Atomic Design is a way of organising a design system from small components to large components. These components are referred to as atoms, molecules, organisms, templates, and pages. They all work together to create an effective interface design system. An atom is the smallest building block and combines with other atoms to form molecules. A button is considered to be an atom and when combined with other elements like an input field it will create a form which is considered to be a molecule.

UI elements

The Atomic Design System Flaw

Sounds great eh? But wait, Atomic Design has one flaw that makes it difficult to work with.

So you've organised your design components into atoms, molecules, organisms, templates and you feel like some kind of design god. Then you come to look for those components when building a design like a form on a website. In your design god head, buttons and more complicated things a dropdown button are fairly similar. But according to Atomic Design they sit in two different categories. We have now encountered the problem that is technically know as, "Is this an atom or a molecule, what the hell is it, Jimmy?".

They are both navigational tools that should sit somewhere in the same group but in Atomic Design they are split based on their complexity. It would make more sense to organise components into groups based on their functionality.

Atomic Design's flaw

At Bridge Studio we encountered this problem when creating a design system from scratch for one of our clients. Atomic Design was actually a useful frame work to use when creating the components. We started with the smallest components then worked our way up to combining them to create more complicated molecules and organisms. However, halfway through this we realised it's flaw. We decided to finish creating the components in this manner and then reorganised them in a more logical way after.

Our design system

This is how we organised our design system for our fintech clients.


This is the core of our design system and will effect everything going forward. It contains the following elements:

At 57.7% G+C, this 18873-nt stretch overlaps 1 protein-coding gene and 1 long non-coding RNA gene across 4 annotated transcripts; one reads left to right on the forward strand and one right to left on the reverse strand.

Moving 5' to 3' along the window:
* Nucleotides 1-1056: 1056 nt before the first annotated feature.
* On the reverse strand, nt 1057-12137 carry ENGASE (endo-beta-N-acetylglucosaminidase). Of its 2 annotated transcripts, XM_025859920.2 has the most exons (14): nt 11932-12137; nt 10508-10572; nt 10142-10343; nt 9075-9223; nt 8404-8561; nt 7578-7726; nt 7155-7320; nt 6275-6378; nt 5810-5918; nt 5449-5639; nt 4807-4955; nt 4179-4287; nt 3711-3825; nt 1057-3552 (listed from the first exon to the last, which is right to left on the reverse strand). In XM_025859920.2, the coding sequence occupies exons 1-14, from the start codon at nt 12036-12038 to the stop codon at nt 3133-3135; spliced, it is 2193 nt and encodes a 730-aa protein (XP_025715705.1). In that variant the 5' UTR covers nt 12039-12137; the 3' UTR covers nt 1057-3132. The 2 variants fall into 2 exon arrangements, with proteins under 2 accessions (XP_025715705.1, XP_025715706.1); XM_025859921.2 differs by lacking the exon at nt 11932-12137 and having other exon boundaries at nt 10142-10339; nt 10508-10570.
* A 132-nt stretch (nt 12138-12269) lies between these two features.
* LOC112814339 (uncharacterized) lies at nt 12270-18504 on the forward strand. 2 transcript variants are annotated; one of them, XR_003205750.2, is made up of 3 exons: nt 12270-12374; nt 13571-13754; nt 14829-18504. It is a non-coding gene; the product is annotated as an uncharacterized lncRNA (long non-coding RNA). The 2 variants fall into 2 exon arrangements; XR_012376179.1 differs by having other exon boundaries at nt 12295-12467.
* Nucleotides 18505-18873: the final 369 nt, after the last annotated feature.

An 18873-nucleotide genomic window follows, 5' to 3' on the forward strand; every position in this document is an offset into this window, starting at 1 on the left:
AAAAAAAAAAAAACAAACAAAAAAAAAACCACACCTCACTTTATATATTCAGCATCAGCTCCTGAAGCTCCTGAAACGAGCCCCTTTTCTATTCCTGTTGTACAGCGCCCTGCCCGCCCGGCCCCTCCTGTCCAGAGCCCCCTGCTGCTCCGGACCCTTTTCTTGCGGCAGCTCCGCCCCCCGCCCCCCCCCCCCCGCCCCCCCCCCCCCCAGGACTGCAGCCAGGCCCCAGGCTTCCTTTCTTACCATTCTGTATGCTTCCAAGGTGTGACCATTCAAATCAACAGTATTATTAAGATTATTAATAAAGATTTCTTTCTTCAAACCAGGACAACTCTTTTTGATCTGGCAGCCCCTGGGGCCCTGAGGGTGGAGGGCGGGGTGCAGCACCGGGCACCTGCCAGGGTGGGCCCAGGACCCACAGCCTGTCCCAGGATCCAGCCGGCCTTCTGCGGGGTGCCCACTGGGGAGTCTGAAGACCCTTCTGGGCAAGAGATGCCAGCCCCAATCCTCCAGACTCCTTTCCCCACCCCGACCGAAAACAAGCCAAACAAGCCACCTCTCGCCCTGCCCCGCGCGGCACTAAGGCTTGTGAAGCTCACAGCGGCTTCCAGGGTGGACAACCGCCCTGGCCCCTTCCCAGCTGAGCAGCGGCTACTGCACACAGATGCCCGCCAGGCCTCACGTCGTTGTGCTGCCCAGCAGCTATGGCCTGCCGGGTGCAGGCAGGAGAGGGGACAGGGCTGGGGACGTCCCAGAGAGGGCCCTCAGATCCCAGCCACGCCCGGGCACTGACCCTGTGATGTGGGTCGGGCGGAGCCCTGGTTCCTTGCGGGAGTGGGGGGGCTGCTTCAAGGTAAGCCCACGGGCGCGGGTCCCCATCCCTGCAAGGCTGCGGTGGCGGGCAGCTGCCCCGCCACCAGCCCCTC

• Colour
  • Typography
  • Spacing
  • The grid


These are the building blocks we use to create our pages. They are then divided into sub groups based on functionality. This section also include things like modal windows that contain various smaller elements. Here are just some examples components:

  • Buttons > Buttons with icons, dropdowns, dropdowns with search, etc.
  • Icons
  • Input fields > Search, text inputs, date inputs
  • Selectors > Check boxes, Radios, Toggles
  • Date picker
  • Modal popup > basic alerts, popups with text inputs


These are pages that have examples of the most common UI elements. They show how the design system works and also serves as starting templates when creating new designs. Here are some examples:

  • Home page
  • Sign up page
  • Contact page

This is how we went about organising our design system but I'm sure there are many other ways of doing it. This is just what suited us at the time.

Advantages of this design system:

No illogical boundaries between sections.

Disadvantages of this design system:

It can create long lists of components that take a while to search.

At the end of the day design systems are humongous beasts that will take some time to tame. Because of their complex nature they will always be difficult to organise. It does take time to get to know how to use them but if created correctly they will be a great asset for your team.

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